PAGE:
// uberheader
			m_Writer.Write(EncodeChars("RIFF"));
			Int32 i = 0;							// placeholder for (filesize - 8)
			m_Writer.Write(i);						// byte position = 4
			m_Writer.Write(EncodeChars("WAVE"));

			// fmt chunk (without extra format bytes)
			m_Writer.Write(EncodeChars("fmt "));
			i = 16;
			m_Writer.Write(i);
			m_Writer.Write((short) m_FormatTag);
			m_Writer.Write(m_Channels);
			m_Writer.Write(m_SamplesPerSecond);
			m_Writer.Write(m_AverageBytesPerSecond);
			m_Writer.Write(m_BlockAlign);
			m_Writer.Write(m_BitsPerSample);

			// data chunk
			m_Writer.Write(EncodeChars("data"));
			i = 0;									// placeholder for data length
			m_Writer.Write(i);						// byte position 0x28, 40 decimal

			Debug.Assert(m_Stream.Position == 44);
			m_DataLength = 0;
		}

		private byte[] EncodeChars(string s)
		{
			byte[] es = new byte[s.Length];
			es = Encoding.ASCII.GetBytes(s);
			return es;
		}

		/// <summary>
		/// Appends PCM16Data frames to a RiffWaveWriter-managed file.
		/// </summary>
		/// <param name="buf">PCM16Frame[] buffer to write to file</param>
		public void WritePCM16DataFrames(Pcm16Frame[] buf)
		{
			Debug.Assert(buf.Length <= Int32.MaxValue, "WritePCM16DataFrames called with buffer too big.");
			int i = 0;
			for (; i < buf.Length; i++)
			{
				m_Writer.Write(buf[i].Lch);
				m_Writer.Write(buf[i].Rch);
			}
			m_DataLength += buf.Length*m_BlockAlign;
		}

		/// <summary>
		/// Finishes writing chunk length fields to a RIFF WAVE file but does not close it.
		/// </summary>
		public void WriteFinal()
		{
			// RIFF spec wants uint, stream length is really a long
			Debug.Assert(m_Writer.BaseStream.Length <= Int32.MaxValue,
			             "RiffWaveWriter.WriteFinal() saw file too big for an int32 length");
			int size = (int) m_Writer.BaseStream.Length;
			m_Writer.BaseStream.Position = 4;
			m_Writer.Write(size - 8);
			m_Writer.BaseStream.Position = 40;
			m_Writer.Write(m_DataLength);
		}

		#endregion

		#region Finalization

		// Flushes and closes the file and releases resources.  
		public override void Close()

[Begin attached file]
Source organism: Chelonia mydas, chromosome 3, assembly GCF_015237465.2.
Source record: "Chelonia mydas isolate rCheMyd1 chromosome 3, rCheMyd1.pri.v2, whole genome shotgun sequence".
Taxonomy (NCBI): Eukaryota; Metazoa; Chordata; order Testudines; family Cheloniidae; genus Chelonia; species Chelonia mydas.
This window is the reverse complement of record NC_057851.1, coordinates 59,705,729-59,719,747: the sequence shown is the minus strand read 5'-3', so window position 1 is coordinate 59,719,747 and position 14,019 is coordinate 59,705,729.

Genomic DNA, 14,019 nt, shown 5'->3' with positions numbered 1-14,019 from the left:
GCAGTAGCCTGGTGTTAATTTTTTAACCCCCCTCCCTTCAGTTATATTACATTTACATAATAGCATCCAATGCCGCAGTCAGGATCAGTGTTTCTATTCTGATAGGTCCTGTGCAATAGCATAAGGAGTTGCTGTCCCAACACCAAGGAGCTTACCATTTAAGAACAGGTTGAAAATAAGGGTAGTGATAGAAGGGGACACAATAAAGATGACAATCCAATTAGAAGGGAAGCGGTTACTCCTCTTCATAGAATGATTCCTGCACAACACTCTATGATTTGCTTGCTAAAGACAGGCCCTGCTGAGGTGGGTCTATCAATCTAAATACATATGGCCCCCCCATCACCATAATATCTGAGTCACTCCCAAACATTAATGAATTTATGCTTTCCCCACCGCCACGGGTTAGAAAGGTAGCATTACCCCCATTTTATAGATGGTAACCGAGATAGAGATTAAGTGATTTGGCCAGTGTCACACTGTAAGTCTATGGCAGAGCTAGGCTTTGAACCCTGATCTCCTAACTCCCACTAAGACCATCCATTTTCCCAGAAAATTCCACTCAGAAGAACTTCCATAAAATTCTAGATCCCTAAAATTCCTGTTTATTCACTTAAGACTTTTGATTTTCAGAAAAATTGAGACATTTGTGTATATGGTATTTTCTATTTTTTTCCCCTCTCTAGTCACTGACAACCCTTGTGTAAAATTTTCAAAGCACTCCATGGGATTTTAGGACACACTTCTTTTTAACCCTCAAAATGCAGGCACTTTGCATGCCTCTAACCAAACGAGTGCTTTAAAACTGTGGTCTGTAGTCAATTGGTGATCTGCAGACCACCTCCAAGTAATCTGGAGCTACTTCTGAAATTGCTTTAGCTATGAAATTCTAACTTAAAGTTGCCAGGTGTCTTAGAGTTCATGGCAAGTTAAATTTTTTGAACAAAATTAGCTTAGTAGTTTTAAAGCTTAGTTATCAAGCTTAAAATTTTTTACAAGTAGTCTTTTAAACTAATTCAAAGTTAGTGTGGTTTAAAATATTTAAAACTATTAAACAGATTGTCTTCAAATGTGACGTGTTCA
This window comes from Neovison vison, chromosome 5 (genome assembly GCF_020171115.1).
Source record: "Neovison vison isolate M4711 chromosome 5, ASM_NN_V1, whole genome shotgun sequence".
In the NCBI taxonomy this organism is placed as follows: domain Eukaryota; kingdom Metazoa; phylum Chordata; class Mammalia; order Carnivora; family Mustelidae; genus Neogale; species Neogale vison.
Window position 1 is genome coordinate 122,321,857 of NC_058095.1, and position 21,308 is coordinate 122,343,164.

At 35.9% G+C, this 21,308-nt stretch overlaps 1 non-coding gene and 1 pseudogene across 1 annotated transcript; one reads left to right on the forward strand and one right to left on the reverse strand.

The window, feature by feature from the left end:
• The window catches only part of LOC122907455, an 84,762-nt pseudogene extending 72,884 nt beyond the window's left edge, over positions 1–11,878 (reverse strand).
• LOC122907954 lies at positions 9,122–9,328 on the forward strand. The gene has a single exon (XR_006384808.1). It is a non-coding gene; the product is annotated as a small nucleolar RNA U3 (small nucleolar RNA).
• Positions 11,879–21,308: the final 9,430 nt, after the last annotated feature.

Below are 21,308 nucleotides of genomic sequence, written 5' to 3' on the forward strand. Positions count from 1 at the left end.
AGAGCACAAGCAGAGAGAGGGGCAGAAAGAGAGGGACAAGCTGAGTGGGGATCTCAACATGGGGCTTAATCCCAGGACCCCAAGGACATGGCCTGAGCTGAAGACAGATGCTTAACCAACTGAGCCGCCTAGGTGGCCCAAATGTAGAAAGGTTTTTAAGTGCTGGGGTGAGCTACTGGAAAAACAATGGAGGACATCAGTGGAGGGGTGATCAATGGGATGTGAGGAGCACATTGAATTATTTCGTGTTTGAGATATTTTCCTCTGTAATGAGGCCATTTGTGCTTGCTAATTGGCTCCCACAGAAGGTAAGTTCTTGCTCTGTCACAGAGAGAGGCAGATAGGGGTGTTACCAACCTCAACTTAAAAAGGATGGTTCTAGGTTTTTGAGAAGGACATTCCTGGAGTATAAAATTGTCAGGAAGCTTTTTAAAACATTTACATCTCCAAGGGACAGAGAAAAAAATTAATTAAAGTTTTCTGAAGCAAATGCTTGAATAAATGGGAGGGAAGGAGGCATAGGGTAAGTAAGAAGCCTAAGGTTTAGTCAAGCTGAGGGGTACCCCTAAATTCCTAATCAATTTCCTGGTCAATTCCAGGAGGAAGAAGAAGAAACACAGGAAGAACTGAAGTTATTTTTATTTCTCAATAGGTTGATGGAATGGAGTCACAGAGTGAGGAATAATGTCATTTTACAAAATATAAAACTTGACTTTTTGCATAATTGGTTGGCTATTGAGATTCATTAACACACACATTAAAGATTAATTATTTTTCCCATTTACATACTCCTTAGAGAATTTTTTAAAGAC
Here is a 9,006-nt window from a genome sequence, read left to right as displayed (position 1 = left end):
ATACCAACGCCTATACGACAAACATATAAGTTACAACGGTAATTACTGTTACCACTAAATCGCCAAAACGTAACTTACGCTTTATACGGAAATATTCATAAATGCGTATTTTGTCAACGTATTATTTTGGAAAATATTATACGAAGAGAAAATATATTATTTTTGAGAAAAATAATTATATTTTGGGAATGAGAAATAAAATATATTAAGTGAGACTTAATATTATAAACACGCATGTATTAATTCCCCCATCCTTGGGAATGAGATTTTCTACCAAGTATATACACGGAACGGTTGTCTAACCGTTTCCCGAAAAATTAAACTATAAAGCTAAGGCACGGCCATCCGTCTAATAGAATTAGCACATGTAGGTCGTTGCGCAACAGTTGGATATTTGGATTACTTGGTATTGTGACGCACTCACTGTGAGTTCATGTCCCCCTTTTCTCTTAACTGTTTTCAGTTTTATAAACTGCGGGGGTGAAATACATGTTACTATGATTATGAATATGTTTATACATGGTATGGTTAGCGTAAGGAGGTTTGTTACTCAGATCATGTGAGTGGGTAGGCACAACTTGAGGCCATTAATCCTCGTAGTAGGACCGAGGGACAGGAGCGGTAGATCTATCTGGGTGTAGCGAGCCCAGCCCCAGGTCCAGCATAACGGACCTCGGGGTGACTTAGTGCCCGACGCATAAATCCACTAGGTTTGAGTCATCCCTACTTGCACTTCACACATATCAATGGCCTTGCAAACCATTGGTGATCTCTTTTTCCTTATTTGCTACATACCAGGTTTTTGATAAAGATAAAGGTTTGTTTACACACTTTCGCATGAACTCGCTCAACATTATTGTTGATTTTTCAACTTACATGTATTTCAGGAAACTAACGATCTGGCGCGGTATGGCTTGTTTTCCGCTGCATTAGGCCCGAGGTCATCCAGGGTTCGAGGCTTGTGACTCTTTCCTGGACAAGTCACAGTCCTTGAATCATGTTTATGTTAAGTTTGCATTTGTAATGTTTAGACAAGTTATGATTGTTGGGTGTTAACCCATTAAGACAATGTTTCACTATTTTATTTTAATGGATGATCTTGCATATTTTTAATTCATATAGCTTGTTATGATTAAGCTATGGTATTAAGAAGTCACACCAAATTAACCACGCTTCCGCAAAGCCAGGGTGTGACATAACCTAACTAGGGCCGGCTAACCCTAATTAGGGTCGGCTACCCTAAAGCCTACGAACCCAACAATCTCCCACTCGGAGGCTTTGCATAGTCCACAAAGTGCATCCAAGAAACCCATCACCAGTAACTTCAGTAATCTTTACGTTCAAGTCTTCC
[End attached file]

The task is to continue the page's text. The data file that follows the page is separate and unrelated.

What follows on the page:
{
			Dispose();
		}

		protected override void Cleanup()
		{
			try
			{
				if(m_Writer != null)
				{
					m_Writer.Flush();
					m_Writer.Close();
				}
			}
			finally
			{
				base.Cleanup();
			}
		}
		#endregion
	}
}

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About the Author

DrGary83
Software Developer (Senior)
United States United States
My life and career have been a bit unusual (mostly in good ways). So, I'm grateful every day for the opportunities God's given me to do different things and see different aspects of life.
 
Education: B.S. Physics '73 (atmospheric physics, sounding rockets), M.S. Computer Science '76 (radio astronomy, fuzzy controllers, music pattern recognition and visualization) New Mexico Tech; Ph.D. Engineering '83 (parallel computer architecture, digital signal processing, economics) U.C. Berkeley.
 
I'm married to Susan, a wonderful woman whom I met in a Computer Architecture class at U.C. Berkeley.
 
Professional activities: Digital systems engineer, digital audio pioneer, founder or key in several tech startups, consulting engineer, expert witness. I'm currently developing a multithreading framework in C# .NET, that makes it almost easy to write correct programs for multicore processors. I'm also implementing a new transform for recognizing, editing, and processing signals, especially sound.
 
I'm an occasional essayist, public speaker, and podcaster, and free-market space advocate. I enjoy good wine, good music, good friends, and cats.
 
If you think your project could use a different point of view, I'm available for consulting work in the San Francisco Bay area, or (preferrably) via the net.